Gordimer lived through the system of Apartheid and fought to bring about its end. She was a member of the African National Congress (which was an illegal party until the 1980s), and she chose to stay in South Africa when many other writers and political dissidents left for school or safety in Europe and America. However, she was not a prominent dissident—like Ruth First—but she was a voice of protest. "I remain," she said, "a writer, not a public speaker: nothing I say here will be as true as my fiction." Still, many of her books were banned in South Africa from 1958 until 1991.
A prolific writer, Gordimer has written many essays on politics, censorship, writing, and other writers. Much of this work parallels her fictional work and taken together she has painted a damning picture of apartheid. She was a founding member of the Congress of South African Writers. She has won numerous awards for her writing, including the Booker prize, the Modern Literature Association Award, and the Bennett Award. Many universities have honored her with degrees and the French government gave her the decoration of Officier de l’Ordre des Arts et des Lettres. In 1991, she was awarded the Nobel Prize for Literature, Currently, she lives in South Africa, is the Vice President of PEN (a worldwide organization of writers), a member of the Congress of South African Writers, and she continues to write.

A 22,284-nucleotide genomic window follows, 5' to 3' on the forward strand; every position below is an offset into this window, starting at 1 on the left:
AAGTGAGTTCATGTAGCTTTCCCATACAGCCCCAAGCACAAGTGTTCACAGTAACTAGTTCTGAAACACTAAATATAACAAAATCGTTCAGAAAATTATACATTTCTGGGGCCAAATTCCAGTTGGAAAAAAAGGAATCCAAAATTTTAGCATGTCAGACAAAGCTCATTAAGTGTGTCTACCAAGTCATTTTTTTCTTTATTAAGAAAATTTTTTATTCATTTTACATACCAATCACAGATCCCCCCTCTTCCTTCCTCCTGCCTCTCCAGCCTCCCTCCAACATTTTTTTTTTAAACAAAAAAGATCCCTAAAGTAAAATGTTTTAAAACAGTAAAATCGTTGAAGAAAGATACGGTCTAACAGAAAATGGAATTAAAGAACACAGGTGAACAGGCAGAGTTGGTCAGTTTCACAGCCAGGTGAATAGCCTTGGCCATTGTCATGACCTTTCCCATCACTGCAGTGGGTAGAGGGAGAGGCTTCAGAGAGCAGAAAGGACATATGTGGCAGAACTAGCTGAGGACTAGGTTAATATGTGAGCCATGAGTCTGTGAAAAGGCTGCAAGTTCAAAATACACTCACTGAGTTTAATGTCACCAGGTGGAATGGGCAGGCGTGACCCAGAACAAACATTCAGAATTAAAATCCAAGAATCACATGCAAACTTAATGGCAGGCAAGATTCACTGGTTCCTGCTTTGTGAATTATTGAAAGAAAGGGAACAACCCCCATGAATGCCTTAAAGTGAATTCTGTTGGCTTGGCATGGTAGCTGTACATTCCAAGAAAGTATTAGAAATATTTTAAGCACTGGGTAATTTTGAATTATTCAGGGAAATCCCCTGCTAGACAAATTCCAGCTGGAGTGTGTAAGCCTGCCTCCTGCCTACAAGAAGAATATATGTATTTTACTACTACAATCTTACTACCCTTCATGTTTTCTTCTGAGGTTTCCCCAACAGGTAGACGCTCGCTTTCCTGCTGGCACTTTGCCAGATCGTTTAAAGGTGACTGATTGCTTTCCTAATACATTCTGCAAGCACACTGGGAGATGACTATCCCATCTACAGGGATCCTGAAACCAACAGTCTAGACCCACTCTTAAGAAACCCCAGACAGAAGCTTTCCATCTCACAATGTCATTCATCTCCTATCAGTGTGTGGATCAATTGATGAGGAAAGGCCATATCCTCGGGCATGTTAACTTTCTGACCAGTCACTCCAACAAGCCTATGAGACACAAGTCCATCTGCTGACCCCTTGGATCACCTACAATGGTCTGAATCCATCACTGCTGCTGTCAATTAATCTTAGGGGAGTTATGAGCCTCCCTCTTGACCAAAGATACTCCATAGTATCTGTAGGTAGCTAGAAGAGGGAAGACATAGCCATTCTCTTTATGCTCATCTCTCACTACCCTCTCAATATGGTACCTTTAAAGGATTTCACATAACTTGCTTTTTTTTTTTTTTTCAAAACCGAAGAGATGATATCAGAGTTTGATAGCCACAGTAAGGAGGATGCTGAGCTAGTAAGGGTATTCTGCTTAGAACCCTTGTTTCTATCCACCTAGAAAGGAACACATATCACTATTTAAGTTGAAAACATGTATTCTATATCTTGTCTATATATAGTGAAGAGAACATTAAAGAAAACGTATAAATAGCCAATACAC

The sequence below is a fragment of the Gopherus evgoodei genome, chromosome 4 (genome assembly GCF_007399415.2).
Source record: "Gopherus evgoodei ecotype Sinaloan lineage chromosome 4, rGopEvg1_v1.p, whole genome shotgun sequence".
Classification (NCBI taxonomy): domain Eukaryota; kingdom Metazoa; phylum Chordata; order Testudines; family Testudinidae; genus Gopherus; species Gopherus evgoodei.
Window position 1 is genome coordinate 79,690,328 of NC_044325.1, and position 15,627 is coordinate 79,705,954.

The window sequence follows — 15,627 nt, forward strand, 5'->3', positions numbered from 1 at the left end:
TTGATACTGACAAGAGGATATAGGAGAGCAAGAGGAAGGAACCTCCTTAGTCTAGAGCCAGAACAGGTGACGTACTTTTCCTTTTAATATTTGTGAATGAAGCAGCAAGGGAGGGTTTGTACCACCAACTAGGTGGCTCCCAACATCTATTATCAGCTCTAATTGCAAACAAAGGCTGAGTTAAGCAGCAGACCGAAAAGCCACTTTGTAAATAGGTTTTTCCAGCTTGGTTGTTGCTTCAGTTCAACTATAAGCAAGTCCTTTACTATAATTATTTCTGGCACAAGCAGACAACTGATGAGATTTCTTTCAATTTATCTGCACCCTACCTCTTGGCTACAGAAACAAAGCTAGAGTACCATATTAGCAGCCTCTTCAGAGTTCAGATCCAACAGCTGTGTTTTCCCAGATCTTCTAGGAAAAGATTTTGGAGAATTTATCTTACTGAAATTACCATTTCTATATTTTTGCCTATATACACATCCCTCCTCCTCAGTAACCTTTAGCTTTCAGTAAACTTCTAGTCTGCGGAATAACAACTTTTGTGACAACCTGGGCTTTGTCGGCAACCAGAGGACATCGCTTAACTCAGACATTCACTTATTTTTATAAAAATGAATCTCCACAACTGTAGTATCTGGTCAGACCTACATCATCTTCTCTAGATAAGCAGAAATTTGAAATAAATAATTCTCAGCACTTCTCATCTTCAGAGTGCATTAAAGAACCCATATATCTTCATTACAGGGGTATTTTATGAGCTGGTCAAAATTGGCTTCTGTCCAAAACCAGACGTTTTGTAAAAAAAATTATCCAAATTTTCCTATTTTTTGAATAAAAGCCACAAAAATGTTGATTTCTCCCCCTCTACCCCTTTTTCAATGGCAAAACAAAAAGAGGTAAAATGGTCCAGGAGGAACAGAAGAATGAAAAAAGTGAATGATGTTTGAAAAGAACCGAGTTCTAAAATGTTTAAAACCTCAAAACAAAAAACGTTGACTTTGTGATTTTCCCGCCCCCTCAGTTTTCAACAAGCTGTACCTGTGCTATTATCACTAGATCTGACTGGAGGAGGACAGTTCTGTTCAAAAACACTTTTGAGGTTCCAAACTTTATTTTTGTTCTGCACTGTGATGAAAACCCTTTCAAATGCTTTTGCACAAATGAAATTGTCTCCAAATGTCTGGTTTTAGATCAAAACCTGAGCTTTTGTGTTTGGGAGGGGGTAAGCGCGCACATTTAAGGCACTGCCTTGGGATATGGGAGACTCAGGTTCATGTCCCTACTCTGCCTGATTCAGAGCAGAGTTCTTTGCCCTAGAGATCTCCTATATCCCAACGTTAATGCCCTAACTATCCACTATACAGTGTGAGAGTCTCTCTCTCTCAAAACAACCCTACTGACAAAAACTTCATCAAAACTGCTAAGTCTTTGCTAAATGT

Biography (Critical Survey of Short Fiction, Second Revised Edition)
Nadine Gordimer grew up a rebel. Both parents were immigrants to South Africa; her mother was English, her father an Eastern European Jew. In Springs, the gold-mining town near Johannesburg where she spent her early years, Gordimer frequently played hooky from her convent school. When she did attend, she would sometimes walk out. She found it difficult to tolerate all the pressures for conformity.
In the middle-class environment in which Gordimer grew up, a girl could aspire only to marry and rear a family. After leaving school and then working at a clerical job for a few years, she would be singled out as a prospective wife by a young man who had come from a family very much like her own, and from there, within months she would actualize the greatest dreams of young womanhood: She would have her engagement party, her linen shower, and her wedding ceremony, and she would bear her first child. None of these dreams would be served by a girl’s education; books, in perhaps leading her mind astray, would interfere with the years of her preparation for the mold.
At an early age, however, Gordimer did not fit the mold—she was an avid reader. By nine, she was already writing, and at fourteen she won a writing prize. Her favorite authors were Anton Chekhov, W. Somerset Maugham, Guy de Maupassant, D. H. Lawrence, and the Americans Katherine Anne Porter, O. Henry, and Eudora Welty. As she became a young woman, she became increasingly interested in...
(The entire section is 610 words.)
Biography (Critical Survey of Long Fiction, Fourth Edition)